Tales of the Bull City

In ‘27 Views of Durham,’ local writers capture its gritty, vibrant personality

CorrespondentOctober 13, 2012 

  • Details What: Reading and discussion of “27 Views of Durham” Who: Steve Schewel moderates a discussion with writers Rodrigo Dorfman, Adam Sobsey, Jean Anderson, Pierce Freelon, Diane Daniel and Ceil Cleveland. With music by Rebecca Newton and friends. Cost: Free. Info: 919-560-0100

“Durham isn’t quiet,” writes Steve Schewel in his introduction to the new anthology “27 Views of Durham: The Bull City in Prose & Poetry,” a collection of work from local writers.

“While few have captured Durham in fiction, our city attracts more than its share of journalists and bloggers, essayists and advocates, historians and slam poets. They embrace the clang and clamor.”

The book certainly backs up the introduction by Schewel, a longtime Durham activist, co-founder of the Independent Weekly and City Council member. “27 Views” is a vibrant and cheerfully unruly collection.

The stories include contributions from local authors such as Ariel Dorfman, Pierce Freelon, Lewis Shiner, Carl W. Kenney II and Jean Anderson. The anthology features history and anecdote, essay and remembrance, fiction and poetry.

“27 Views of Durham” is the fourth in a series from Eno Publishers, a small Hillsborough non-profit established in 2007 by Elizabeth Woodman and Gita Schonfeld.

The “27 Views” series has previously featured anthologies on Hillsborough, Chapel Hill and Asheville.

Woodman compiled and edited the Durham anthology and said this new book, on the town that tobacco built, has a particularly unfiltered flavor.

“In the introduction, Steve points out there’s a juxtaposition between Durham’s newly discovered cool and the city’s persistent reality,” Woodman said.

“That really emerges over and over again in the stories. We tried to make this book wide-ranging and unfiltered. It adds such tension and interest to the collection.”

Schewel echoed Woodman’s view.

“One of the common themes in the book is grit,” Schewel said. “In Durham, there is a lot of perseverance as people are moving forward to improve our city. It’s an unpretentious place.”

“27 Views of Durham” covers a lot of ground as the stories proceed through seven sections with names like “Street Scenes,” “Homeward” and “Durham Out Loud.”

In one chapter, writer Adam Sobsey remembers working in the city’s venerable cathedral of baseball, the Durham Athletic Park. In another, Margaret Rich writes about her introduction to the city in “Out of the Frying Pan: Duke Hospital, 1970.”

A few stories later, author and pastor Kenney pens the fictional account “Home is a Cup of Coffee,” about some Ninth Street coffee shop regulars who fret when a familiar face goes missing on a cold night – a homeless man named Stick.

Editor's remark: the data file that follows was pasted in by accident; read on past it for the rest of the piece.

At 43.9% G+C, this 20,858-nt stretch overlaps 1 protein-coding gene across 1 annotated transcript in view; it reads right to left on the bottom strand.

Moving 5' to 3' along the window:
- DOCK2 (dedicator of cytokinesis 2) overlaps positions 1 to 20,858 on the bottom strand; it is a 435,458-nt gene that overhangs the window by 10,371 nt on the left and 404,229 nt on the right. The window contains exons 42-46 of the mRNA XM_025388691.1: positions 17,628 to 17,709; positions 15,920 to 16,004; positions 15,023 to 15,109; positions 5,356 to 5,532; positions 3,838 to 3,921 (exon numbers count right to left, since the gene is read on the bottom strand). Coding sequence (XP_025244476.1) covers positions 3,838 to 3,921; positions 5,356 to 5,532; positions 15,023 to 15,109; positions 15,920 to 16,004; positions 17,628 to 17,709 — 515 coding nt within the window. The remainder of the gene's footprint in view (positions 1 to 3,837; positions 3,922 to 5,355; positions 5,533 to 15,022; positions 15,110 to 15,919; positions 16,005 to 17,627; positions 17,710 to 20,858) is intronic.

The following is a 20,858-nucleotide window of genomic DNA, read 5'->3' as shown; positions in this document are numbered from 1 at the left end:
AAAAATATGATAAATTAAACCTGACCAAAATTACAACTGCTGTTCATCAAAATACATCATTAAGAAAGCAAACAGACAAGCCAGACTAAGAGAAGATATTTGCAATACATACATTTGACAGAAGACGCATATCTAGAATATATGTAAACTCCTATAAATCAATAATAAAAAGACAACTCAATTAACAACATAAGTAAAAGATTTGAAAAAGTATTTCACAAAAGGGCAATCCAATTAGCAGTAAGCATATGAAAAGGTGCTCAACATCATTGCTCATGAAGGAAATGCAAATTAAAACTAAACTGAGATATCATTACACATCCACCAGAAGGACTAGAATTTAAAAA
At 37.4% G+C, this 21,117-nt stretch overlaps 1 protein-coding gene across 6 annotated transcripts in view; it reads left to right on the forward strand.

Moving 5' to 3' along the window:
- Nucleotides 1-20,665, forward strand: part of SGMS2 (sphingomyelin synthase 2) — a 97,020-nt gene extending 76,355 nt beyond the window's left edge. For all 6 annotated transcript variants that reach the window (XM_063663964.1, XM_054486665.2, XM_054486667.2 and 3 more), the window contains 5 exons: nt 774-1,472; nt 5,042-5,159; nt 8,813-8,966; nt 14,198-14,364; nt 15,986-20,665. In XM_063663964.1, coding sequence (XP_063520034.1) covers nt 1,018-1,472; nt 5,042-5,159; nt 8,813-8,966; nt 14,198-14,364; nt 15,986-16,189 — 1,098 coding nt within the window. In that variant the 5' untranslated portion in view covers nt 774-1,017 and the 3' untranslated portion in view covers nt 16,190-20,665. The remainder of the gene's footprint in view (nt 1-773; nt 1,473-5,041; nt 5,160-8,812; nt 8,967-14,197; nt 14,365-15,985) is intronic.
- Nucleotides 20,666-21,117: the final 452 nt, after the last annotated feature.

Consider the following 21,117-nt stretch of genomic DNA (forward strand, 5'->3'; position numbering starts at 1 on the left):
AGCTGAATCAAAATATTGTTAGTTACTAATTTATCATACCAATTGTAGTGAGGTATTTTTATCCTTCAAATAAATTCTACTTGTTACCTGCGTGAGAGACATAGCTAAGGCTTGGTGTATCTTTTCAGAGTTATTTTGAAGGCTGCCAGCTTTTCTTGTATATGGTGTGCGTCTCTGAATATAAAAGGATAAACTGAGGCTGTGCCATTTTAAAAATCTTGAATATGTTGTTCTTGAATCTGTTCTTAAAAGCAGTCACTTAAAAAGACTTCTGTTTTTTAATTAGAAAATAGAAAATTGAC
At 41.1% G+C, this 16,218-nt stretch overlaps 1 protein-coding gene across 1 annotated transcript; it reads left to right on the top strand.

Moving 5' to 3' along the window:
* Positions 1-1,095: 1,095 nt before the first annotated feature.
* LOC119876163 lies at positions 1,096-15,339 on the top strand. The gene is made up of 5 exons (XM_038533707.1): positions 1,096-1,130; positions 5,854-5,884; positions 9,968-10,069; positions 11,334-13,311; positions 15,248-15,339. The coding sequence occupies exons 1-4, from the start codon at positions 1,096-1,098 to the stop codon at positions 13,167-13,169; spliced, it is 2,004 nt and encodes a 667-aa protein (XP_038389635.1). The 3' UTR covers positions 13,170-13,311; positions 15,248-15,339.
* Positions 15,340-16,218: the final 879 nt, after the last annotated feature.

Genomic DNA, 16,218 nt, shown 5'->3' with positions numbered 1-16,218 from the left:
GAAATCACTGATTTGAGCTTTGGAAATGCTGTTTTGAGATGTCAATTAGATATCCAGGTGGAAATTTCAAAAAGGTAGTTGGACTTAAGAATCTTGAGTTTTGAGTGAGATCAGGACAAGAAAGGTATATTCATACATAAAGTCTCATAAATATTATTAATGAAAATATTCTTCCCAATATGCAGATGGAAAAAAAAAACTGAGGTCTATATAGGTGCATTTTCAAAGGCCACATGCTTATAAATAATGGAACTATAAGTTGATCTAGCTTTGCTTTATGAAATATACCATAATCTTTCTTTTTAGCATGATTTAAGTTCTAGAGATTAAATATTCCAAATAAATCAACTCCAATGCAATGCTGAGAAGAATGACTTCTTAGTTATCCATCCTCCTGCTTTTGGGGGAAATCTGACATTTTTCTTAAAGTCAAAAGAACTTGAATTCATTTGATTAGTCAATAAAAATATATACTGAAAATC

Also among the selections is a recollection by Barry Yeoman, “The Morning After Amendment One.” In the essay, Yeoman recalls the oddly hopeful mood in downtown Durham when the controversial ballot initiative was ratified in May. The amendment, which bans same-sex marriages and civil unions in the state, passed by 22 percentage points statewide. In Durham, seven in 10 voters opposed the measure.

“I have never seen a community mount such a forceful, unified, creative response to a collective threat,” Yeoman writes. “I have never had so many neighbors tell me, ‘Your battle is mine, too.’ ”

Schewel said that in his introduction to the book he wanted to contrast Yeoman’s observations with the legacy of two Durham writers and activists from the past – labor advocate Ernest Seeman and civil rights advocate Pauli Murray.

“One of the main things that I tried to talk about is that, for two of our most interesting writers – Pauli Murray and Ernest Seeman – Durham wasn’t a place they could stay,” Schewel said.

“Both of them had to leave Durham for reasons of politics and prejudice before they could do their significant work.”

“What’s great now is that there has been a change. When you get to Barry’s essay, you see that change. People don’t have to leave Durham anymore.”

Woodman said that, looking back on the project, she’s still amazed at the range of perspectives gathered in the anthology.

“There are a lot of ways to look at the city, a lot of ways of knowing it,” Woodman said. “ ‘27 Views’ is how writers think of and write about the very complicated places that we call home.”

In his essay “Home Again,” Adam Sobsey writes of growing up in Durham, returning home again, and baseball.

“The Durham Bulls have been transformed, as well. In the 1990s they were sold, moved out of the dilapidated DAP and into Durham Bulls Athletic Park, a new ballpark built next to the renovated American Tobacco Complex.

“I’ve had close contact with both the team and the city, covering the Bulls and their milieu for the last few years. I, too, have been transformed: I have become a sportswriter (and a grownup). But in the spirit of Durham, I do it my way, cranking out 3,000 word postgame essays late into the sticky night. Just as Durham was a great place to grow up, it is a good place to be a grownup, too. You can do, make, be what you want here.”

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